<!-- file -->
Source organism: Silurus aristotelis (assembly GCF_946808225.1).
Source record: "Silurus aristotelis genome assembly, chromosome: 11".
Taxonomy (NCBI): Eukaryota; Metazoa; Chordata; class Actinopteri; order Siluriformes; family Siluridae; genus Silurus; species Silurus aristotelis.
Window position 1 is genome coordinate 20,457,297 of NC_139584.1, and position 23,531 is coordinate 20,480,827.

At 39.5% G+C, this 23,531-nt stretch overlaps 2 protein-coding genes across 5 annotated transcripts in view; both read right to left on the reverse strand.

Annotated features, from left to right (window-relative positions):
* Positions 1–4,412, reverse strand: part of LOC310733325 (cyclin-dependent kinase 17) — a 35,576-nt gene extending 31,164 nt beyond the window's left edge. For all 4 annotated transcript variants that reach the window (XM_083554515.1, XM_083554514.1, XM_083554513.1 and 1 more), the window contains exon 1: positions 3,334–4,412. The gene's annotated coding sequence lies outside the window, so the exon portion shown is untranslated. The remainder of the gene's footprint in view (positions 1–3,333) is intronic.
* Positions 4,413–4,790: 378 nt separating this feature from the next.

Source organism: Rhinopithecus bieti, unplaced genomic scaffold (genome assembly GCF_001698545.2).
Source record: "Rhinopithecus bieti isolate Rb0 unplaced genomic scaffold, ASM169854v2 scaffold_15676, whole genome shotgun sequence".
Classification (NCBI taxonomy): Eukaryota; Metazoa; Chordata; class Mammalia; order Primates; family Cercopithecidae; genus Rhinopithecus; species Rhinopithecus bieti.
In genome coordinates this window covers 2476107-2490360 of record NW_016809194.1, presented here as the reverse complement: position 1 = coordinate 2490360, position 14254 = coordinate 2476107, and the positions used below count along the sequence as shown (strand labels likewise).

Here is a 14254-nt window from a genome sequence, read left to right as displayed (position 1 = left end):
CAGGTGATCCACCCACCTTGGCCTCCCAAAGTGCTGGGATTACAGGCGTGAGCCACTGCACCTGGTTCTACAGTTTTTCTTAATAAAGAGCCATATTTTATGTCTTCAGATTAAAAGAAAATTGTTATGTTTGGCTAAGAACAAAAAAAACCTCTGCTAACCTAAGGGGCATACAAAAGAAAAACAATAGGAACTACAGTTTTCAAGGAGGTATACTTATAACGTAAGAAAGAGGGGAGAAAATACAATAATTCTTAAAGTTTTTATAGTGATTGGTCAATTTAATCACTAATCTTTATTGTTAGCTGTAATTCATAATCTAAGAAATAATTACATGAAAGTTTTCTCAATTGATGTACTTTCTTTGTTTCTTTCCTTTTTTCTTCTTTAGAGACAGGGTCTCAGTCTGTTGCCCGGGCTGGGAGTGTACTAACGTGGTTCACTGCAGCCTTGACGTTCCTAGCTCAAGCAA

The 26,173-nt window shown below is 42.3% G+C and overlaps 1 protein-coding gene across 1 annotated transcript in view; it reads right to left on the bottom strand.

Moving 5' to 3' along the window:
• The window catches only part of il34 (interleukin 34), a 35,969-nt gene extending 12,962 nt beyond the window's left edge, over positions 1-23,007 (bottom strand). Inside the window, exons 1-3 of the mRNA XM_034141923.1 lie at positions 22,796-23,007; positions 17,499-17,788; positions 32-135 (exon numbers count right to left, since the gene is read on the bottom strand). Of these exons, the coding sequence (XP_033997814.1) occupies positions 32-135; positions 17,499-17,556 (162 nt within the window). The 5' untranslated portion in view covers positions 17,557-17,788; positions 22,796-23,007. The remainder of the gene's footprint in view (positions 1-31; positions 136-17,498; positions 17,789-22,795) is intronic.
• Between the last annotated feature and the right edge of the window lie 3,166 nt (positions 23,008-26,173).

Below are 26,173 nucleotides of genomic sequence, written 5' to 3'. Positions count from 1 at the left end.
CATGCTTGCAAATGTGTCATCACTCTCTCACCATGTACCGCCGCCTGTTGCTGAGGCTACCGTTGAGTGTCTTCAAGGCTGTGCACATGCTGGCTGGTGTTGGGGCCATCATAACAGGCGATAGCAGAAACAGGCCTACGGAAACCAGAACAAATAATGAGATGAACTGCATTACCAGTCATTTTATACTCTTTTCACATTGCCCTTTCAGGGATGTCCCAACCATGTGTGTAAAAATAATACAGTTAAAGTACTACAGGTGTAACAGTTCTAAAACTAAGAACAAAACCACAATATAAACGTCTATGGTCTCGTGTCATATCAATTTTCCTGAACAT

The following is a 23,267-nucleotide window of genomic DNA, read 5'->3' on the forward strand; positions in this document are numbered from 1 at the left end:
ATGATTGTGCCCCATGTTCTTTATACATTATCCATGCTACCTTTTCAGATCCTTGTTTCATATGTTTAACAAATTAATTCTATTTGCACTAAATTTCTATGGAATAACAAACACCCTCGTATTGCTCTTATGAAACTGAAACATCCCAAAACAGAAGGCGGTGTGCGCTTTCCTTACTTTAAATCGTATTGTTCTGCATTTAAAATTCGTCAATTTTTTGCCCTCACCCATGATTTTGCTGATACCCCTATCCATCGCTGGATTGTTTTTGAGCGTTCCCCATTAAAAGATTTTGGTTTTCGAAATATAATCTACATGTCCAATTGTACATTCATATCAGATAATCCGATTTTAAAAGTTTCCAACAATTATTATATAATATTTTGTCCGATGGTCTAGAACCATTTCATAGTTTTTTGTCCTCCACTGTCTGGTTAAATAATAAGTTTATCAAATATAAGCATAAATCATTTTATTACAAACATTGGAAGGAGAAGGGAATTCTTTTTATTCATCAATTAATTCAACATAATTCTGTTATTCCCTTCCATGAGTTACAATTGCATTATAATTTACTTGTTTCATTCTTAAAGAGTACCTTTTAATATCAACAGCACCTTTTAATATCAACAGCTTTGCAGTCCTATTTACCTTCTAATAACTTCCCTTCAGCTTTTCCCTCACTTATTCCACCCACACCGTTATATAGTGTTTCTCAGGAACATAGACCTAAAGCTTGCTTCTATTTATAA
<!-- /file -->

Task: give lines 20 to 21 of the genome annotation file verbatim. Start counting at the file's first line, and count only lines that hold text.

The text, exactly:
CATGCTTGCAAATGTGTCATCACTCTCTCACCATGTACCGCCGCCTGTTGCTGAGGCTACCGTTGAGTGTCTTCAAGGCTGTGCACATGCTGGCTGGTGTTGGGGCCATCATAACAGGCGATAGCAGAAACAGGCCTACGGAAACCAGAACAAATAATGAGATGAACTGCATTACCAGTCATTTTATACTCTTTTCACATTGCCCTTTCAGGGATGTCCCAACCATGTGTGTAAAAATAATACAGTTAAAGTACTACAGGTGTAACAGTTCTAAAACTAAGAACAAAACCACAATATAAACGTCTATGGTCTCGTGTCATATCAATTTTCCTGAACAT

The following is a 23,267-nucleotide window of genomic DNA, read 5'->3' on the forward strand; positions in this document are numbered from 1 at the left end: